CRONTAB(1)                   General Commands Manual                  CRONTAB(1)

       crontab - maintain crontab files for individual users (ISC Cron V4.1)

       crontab [-u user] file
       crontab [-u user] [-l | -r | -e] [-i] [-s]

       Crontab is the program used to install, deinstall or list the tables used
       to drive the cron(8) daemon in ISC Cron.  Each user can have their own
       crontab, and though these are files in /var/spool/ , they are not
       intended to be edited directly. For SELinux in mls mode can be even more
       crontabs - for each range. For more see selinux(8).

       If the cron.allow file exists, then you must be listed therein in order
       to be allowed to use this command.  If the cron.allow file does not exist
       but the cron.deny file does exist, then you must not be listed in the
       cron.deny file in order to use this command.  If neither of these files
       exists, only the super user will be allowed to use this command.

       -u     It specifies the name of the user whose crontab is to be tweaked.
              If this option is not given, crontab examines "your" crontab,
              i.e., the crontab of the person executing the command.  Note that
              su(8) can confuse crontab and that if you are running inside of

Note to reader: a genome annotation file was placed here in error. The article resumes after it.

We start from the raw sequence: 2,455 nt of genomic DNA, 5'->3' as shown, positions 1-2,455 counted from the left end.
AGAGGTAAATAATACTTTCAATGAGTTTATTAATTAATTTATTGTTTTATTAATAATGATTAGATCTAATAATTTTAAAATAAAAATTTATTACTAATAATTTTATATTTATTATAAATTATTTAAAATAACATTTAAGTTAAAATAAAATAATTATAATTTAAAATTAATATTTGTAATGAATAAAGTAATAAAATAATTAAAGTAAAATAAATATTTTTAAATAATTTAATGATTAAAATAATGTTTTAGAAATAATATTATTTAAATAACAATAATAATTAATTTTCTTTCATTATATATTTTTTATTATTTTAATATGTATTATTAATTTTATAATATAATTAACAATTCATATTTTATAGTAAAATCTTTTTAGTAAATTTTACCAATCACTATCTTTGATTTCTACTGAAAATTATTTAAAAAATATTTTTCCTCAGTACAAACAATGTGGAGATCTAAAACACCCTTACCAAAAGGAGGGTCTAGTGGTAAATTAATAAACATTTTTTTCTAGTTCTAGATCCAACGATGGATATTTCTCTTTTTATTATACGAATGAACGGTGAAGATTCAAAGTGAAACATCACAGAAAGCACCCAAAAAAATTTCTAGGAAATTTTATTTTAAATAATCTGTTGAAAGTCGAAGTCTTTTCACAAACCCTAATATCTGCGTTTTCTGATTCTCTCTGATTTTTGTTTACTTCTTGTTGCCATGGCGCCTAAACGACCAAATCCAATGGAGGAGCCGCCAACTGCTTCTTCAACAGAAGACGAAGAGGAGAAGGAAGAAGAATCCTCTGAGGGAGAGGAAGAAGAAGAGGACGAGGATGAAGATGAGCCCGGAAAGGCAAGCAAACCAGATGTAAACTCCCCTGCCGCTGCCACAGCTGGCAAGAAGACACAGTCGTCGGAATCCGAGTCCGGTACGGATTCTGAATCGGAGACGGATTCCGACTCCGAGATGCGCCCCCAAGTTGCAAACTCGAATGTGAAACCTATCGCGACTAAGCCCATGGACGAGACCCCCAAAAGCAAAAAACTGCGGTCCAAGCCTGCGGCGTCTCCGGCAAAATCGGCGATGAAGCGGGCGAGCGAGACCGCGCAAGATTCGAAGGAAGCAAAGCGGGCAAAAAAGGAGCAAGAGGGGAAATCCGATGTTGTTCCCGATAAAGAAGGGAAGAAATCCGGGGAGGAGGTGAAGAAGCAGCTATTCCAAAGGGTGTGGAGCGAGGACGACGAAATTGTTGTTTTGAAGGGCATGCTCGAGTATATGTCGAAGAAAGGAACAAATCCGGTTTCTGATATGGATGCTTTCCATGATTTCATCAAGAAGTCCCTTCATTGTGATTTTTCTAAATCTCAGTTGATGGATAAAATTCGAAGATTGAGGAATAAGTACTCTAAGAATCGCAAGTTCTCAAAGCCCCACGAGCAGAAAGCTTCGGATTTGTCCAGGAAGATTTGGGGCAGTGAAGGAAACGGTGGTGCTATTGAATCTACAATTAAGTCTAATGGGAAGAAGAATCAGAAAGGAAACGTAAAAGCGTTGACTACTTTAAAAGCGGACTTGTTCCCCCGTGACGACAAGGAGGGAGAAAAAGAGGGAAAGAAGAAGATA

su(8) you should always use the -u option for safety's sake.  The
              first form of this command is used to install a new crontab from
              some named file or standard input if the pseudo-filename "-" is

       -l     The current crontab will be displayed on standard output.

       -r     The current crontab will be removed.

       -e     This option is used to edit the current crontab using the editor
              specified by the VISUAL or EDITOR environment variables.  After
              you exit from the editor, the modified crontab will be installed

       -i     This option modifies the -r option to prompt the user for a 'y/Y'
              response before actually removing the crontab.

       -s     It will append the current SELinux security context string as an
              MLS_LEVEL setting to the crontab file before editing / replacement
              occurs - see the documentation of MLS_LEVEL in crontab(5).

       crontab(5), cron(8)


       The crontab command conforms to IEEE Std1003.2-1992 (``POSIX'').  This
       new command syntax differs from previous versions of Vixie Cron, as well
       as from the classic SVR3 syntax.

       A fairly informative usage message appears if you run it with a bad
       command line.

       Paul Vixie <>

4th Berkeley Distribution        16 Januar 2007                       CRONTAB(1)